Stalking and harassment

Repeated (i.e. on at least two occasions) harassment causing fear, alarm or distress. It can include threatening phone calls, texts or letters; damaging property; spying on and following the victim.

20% of women say they have experienced stalking at some point since the age of 16.

Rape and sexual assault

Rape: A person commits rape if they intentionally penetrate the vagina, anus or mouth of another person with their penis without consent.
Sexual assault: A person commits sexual assault if they intentionally touch another person, the touching is sexual and the person does not consent.

  • According to a 2013 joint official statistics bulletin on sexual violence, approximately 85,000 women and 9,000 men are raped in England and Wales every year.
  • A 2009 Home Office survey found that 36% of people believe that a woman should be held wholly or partly responsible for being sexually assaulted or raped if she was drunk, and 26% if she was in public wearing sexy or revealing clothes.
  • An Amnesty International survey found that over 1 in 4 respondents thought a woman was partially or totally responsible for being raped if she was wearing sexy or revealing clothing, and more than 1 in 5 held the same view if a woman had had many sexual partners.
  • It is estimated that only 10% of rapes are reported to the police.
  • Only 22% of serious sexual violence offences are brought to justice. The rape conviction rate in England and Wales is 6.5%. This is the second lowest conviction rate in Europe after Scotland. The police remain unaware of 87% of serious sexual assault victims. London Ambulance Service is called to approximately 450 rape/sexual assault incidents per year.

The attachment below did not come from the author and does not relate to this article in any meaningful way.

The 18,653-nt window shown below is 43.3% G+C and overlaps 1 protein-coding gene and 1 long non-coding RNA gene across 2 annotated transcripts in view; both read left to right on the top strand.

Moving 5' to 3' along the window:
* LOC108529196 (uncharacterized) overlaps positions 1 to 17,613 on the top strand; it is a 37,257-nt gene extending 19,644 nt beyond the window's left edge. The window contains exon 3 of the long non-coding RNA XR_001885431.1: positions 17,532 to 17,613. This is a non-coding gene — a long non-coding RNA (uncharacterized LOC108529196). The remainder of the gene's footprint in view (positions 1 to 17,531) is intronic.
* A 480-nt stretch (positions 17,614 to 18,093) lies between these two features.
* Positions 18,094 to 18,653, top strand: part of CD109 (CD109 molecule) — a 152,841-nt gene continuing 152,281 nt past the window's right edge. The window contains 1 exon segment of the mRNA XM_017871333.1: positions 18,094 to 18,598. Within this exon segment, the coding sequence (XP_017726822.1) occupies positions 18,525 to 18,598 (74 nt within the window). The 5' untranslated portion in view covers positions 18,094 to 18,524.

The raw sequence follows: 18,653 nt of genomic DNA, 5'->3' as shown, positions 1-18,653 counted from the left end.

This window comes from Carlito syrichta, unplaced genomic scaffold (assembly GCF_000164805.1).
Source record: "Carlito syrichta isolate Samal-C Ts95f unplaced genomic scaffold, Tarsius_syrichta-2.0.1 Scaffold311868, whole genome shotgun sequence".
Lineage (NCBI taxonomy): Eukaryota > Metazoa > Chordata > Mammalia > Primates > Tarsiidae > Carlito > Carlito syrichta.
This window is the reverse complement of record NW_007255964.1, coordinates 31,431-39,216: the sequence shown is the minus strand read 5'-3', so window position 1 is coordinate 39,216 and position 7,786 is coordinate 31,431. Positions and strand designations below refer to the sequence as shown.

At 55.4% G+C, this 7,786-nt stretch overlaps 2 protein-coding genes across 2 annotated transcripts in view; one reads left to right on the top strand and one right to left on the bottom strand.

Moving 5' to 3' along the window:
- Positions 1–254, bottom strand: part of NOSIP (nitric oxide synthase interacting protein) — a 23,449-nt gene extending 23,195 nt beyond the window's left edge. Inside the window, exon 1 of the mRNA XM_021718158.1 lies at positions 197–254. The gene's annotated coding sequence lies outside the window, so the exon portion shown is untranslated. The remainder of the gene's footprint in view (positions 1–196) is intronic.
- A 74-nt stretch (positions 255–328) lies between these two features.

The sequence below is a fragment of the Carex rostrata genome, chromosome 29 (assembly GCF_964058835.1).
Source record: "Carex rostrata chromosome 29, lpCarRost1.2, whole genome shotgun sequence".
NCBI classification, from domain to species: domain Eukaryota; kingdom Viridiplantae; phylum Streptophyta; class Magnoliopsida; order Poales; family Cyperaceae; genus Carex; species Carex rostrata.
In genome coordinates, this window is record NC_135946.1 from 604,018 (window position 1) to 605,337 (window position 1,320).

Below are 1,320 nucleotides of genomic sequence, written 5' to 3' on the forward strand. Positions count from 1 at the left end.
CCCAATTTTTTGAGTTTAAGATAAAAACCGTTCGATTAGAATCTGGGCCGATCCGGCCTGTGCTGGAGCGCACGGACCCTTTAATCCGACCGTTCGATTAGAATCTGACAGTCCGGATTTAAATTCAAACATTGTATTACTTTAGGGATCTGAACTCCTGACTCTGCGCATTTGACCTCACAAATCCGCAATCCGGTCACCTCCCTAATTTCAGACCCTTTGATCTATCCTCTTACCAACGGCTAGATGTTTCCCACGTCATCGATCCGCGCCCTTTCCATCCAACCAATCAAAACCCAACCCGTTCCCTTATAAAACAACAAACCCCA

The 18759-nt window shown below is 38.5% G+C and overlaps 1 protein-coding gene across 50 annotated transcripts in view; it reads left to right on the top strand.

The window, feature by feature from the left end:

• Over 400,000 women are sexually assaulted each year.
  • Marital rape was only criminalised in the UK in 1991!
  • Almost one in three girls have experienced unwanted sexual touching at school.
  • A significant minority of young women aged 17 to 21 (13%) say that a boy/girlfriend has made them feel frightened or threatened, with one in ten staying in a relationship in which their partner has made them feel unsafe (11%).

What about the common myth that many women make false claims of rape against men? The Crown Prosecution Service revealed that during a 17 month test period in 2011-12, there were 5,651 prosecutions for rape and 111,891 for domestic violence in England and Wales. Over the same time period, there were only 35 prosecutions for making false allegations of rape, six for false allegations of domestic violence and three that involved false allegations of both rape and domestic violence. That’s about 161 rapes for every false claim of rape, and 18,648 incidences of domestic violence for every false claim.

Forced marriage

Marriage conducted without valid consent of one or both parties, where duress is a factor.

  • The Forced Marriage Unit recorded 1,485 cases of forced marriage across the UK in 2012. Of these cases, 21% were identified in London. In 2012/13 there were 50 forced marriages offences reported to the London Met Police.
  • In 2015 the Forced Marriage Unit gave advice or support in 1220 cases of possible forced marriage, with 80% of the cases involving female victims.
  • A study done in 2009 highlighted that there were between 5,000 to 8,000 forced marriages reported in England. It is also acknowledged that the actual numbers may be higher due to the ‘hidden’ aspect of this issue.